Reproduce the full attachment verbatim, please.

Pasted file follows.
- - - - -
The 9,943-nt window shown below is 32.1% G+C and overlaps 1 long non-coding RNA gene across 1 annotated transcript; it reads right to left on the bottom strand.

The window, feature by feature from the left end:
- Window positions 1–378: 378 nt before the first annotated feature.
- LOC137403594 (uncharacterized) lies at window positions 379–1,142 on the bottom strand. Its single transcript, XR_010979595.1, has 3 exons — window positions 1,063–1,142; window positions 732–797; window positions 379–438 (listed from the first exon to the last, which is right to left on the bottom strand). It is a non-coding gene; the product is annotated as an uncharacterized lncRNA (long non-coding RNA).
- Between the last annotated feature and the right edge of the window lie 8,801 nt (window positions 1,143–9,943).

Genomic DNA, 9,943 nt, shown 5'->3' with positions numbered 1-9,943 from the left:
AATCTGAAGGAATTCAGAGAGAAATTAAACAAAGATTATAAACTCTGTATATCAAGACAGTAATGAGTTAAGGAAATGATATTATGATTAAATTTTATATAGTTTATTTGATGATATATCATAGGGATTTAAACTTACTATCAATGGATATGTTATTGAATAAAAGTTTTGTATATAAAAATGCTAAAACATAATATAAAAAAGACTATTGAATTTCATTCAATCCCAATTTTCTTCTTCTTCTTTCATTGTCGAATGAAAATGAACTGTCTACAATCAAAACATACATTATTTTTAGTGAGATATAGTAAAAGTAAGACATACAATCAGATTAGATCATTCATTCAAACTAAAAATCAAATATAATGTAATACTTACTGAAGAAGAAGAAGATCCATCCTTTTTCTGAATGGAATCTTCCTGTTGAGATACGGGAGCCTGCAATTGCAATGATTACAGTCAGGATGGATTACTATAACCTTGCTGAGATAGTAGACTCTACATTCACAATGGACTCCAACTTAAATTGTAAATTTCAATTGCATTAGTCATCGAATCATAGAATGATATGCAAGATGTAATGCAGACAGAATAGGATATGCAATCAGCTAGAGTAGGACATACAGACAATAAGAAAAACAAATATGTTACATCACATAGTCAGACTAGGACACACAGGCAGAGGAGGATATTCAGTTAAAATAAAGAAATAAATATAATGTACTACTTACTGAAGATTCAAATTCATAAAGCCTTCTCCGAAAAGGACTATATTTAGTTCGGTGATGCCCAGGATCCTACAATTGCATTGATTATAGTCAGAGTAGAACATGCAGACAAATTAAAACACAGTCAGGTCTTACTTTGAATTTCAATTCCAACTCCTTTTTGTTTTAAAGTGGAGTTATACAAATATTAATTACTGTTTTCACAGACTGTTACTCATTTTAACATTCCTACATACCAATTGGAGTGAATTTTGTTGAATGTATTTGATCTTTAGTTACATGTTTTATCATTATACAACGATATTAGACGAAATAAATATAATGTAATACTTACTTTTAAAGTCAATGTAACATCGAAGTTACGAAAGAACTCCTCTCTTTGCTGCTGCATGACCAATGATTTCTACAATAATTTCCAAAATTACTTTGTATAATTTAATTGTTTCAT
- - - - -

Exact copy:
The 9,943-nt window shown below is 32.1% G+C and overlaps 1 long non-coding RNA gene across 1 annotated transcript; it reads right to left on the bottom strand.

The window, feature by feature from the left end:
- Window positions 1–378: 378 nt before the first annotated feature.
- LOC137403594 (uncharacterized) lies at window positions 379–1,142 on the bottom strand. Its single transcript, XR_010979595.1, has 3 exons — window positions 1,063–1,142; window positions 732–797; window positions 379–438 (listed from the first exon to the last, which is right to left on the bottom strand). It is a non-coding gene; the product is annotated as an uncharacterized lncRNA (long non-coding RNA).
- Between the last annotated feature and the right edge of the window lie 8,801 nt (window positions 1,143–9,943).

Genomic DNA, 9,943 nt, shown 5'->3' with positions numbered 1-9,943 from the left:
AATCTGAAGGAATTCAGAGAGAAATTAAACAAAGATTATAAACTCTGTATATCAAGACAGTAATGAGTTAAGGAAATGATATTATGATTAAATTTTATATAGTTTATTTGATGATATATCATAGGGATTTAAACTTACTATCAATGGATATGTTATTGAATAAAAGTTTTGTATATAAAAATGCTAAAACATAATATAAAAAAGACTATTGAATTTCATTCAATCCCAATTTTCTTCTTCTTCTTTCATTGTCGAATGAAAATGAACTGTCTACAATCAAAACATACATTATTTTTAGTGAGATATAGTAAAAGTAAGACATACAATCAGATTAGATCATTCATTCAAACTAAAAATCAAATATAATGTAATACTTACTGAAGAAGAAGAAGATCCATCCTTTTTCTGAATGGAATCTTCCTGTTGAGATACGGGAGCCTGCAATTGCAATGATTACAGTCAGGATGGATTACTATAACCTTGCTGAGATAGTAGACTCTACATTCACAATGGACTCCAACTTAAATTGTAAATTTCAATTGCATTAGTCATCGAATCATAGAATGATATGCAAGATGTAATGCAGACAGAATAGGATATGCAATCAGCTAGAGTAGGACATACAGACAATAAGAAAAACAAATATGTTACATCACATAGTCAGACTAGGACACACAGGCAGAGGAGGATATTCAGTTAAAATAAAGAAATAAATATAATGTACTACTTACTGAAGATTCAAATTCATAAAGCCTTCTCCGAAAAGGACTATATTTAGTTCGGTGATGCCCAGGATCCTACAATTGCATTGATTATAGTCAGAGTAGAACATGCAGACAAATTAAAACACAGTCAGGTCTTACTTTGAATTTCAATTCCAACTCCTTTTTGTTTTAAAGTGGAGTTATACAAATATTAATTACTGTTTTCACAGACTGTTACTCATTTTAACATTCCTACATACCAATTGGAGTGAATTTTGTTGAATGTATTTGATCTTTAGTTACATGTTTTATCATTATACAACGATATTAGACGAAATAAATATAATGTAATACTTACTTTTAAAGTCAATGTAACATCGAAGTTACGAAAGAACTCCTCTCTTTGCTGCTGCATGACCAATGATTTCTACAATAATTTCCAAAATTACTTTGTATAATTTAATTGTTTCAT